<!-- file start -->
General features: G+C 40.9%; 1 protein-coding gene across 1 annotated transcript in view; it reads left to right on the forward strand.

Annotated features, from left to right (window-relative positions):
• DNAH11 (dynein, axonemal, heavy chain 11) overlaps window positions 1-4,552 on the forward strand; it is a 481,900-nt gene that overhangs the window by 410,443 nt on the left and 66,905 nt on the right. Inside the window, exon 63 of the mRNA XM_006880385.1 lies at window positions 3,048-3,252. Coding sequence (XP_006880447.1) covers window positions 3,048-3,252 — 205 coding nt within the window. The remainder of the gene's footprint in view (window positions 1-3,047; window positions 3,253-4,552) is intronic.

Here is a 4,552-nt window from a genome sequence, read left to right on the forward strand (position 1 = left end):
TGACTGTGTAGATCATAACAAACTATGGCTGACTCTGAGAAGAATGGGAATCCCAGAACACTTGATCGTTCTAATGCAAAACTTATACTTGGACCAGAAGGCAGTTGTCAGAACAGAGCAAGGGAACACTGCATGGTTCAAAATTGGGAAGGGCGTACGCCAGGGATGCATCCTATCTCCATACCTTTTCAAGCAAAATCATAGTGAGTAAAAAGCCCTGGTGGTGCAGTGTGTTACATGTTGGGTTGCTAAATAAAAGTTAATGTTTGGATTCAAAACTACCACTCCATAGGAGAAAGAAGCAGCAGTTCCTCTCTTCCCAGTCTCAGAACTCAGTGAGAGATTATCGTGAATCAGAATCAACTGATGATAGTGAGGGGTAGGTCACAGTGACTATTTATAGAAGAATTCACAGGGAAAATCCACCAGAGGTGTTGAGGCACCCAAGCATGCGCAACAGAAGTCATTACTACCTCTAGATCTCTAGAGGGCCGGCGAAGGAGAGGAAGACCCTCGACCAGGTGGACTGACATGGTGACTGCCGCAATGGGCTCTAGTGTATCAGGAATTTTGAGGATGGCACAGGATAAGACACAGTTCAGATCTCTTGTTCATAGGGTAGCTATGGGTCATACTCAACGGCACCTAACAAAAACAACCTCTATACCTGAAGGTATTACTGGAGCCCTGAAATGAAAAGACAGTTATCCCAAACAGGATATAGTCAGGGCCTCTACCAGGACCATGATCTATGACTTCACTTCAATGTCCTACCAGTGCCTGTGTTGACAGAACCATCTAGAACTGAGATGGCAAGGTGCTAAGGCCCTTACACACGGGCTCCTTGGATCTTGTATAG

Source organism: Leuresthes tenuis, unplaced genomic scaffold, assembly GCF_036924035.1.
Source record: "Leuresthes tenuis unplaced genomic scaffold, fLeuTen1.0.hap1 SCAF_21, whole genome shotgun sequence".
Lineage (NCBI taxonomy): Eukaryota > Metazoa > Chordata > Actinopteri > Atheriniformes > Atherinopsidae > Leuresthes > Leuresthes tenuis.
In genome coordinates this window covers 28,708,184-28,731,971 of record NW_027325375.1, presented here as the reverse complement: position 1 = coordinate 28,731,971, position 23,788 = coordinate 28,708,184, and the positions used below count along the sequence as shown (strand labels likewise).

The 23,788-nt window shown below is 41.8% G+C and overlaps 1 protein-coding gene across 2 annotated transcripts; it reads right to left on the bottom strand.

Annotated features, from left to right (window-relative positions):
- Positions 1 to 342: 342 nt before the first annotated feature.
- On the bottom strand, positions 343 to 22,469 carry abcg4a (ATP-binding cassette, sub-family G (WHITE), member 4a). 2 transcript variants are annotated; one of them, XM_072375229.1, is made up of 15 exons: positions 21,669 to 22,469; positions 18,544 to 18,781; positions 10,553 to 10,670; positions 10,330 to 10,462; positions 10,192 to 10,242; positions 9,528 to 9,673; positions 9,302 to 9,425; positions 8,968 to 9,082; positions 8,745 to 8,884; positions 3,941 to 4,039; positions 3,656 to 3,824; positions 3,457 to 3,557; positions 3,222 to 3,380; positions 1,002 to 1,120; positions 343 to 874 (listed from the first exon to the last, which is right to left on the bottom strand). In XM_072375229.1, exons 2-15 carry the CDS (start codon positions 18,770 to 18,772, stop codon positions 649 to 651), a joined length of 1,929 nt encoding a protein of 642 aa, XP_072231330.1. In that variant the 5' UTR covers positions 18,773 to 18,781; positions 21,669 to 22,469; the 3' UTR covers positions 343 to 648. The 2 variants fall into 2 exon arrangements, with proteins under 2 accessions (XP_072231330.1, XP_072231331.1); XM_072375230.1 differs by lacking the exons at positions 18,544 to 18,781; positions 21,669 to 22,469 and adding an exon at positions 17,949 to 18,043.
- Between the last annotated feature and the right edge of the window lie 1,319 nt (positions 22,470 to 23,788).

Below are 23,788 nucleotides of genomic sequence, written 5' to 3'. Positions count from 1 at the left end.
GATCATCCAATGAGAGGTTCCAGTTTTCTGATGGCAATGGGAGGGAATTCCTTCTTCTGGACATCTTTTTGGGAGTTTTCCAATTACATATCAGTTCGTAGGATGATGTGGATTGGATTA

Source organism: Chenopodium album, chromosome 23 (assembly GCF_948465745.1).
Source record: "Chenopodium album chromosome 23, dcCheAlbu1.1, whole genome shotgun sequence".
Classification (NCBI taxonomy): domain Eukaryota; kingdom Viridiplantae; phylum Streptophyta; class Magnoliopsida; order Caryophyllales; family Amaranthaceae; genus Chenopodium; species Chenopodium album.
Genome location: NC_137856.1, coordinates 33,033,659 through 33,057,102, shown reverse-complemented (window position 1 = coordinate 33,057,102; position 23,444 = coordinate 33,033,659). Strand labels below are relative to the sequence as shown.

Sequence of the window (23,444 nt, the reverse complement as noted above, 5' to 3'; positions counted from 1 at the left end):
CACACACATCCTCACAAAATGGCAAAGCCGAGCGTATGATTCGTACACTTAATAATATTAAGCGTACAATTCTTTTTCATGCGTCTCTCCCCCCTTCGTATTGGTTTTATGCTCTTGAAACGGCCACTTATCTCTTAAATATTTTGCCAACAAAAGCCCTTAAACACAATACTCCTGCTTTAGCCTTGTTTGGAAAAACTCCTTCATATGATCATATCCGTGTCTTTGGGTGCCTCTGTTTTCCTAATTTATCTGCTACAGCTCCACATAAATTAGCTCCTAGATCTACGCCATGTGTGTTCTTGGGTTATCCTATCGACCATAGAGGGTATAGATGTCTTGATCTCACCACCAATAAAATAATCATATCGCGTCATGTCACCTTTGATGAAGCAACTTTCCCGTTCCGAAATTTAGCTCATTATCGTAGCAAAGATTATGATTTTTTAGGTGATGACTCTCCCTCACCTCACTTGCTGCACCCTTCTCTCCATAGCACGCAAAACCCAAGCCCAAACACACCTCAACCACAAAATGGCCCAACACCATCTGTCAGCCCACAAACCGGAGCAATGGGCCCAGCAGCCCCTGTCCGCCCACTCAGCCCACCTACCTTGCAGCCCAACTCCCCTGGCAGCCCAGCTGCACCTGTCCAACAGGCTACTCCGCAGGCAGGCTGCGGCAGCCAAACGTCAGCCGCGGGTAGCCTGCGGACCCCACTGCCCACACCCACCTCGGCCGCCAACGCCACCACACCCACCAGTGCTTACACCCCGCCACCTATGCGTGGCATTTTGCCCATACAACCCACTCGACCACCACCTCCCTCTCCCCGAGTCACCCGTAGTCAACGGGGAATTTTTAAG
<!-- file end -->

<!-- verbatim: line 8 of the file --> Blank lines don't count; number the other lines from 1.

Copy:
Lineage (NCBI taxonomy): Eukaryota > Metazoa > Chordata > Actinopteri > Atheriniformes > Atherinopsidae > Leuresthes > Leuresthes tenuis.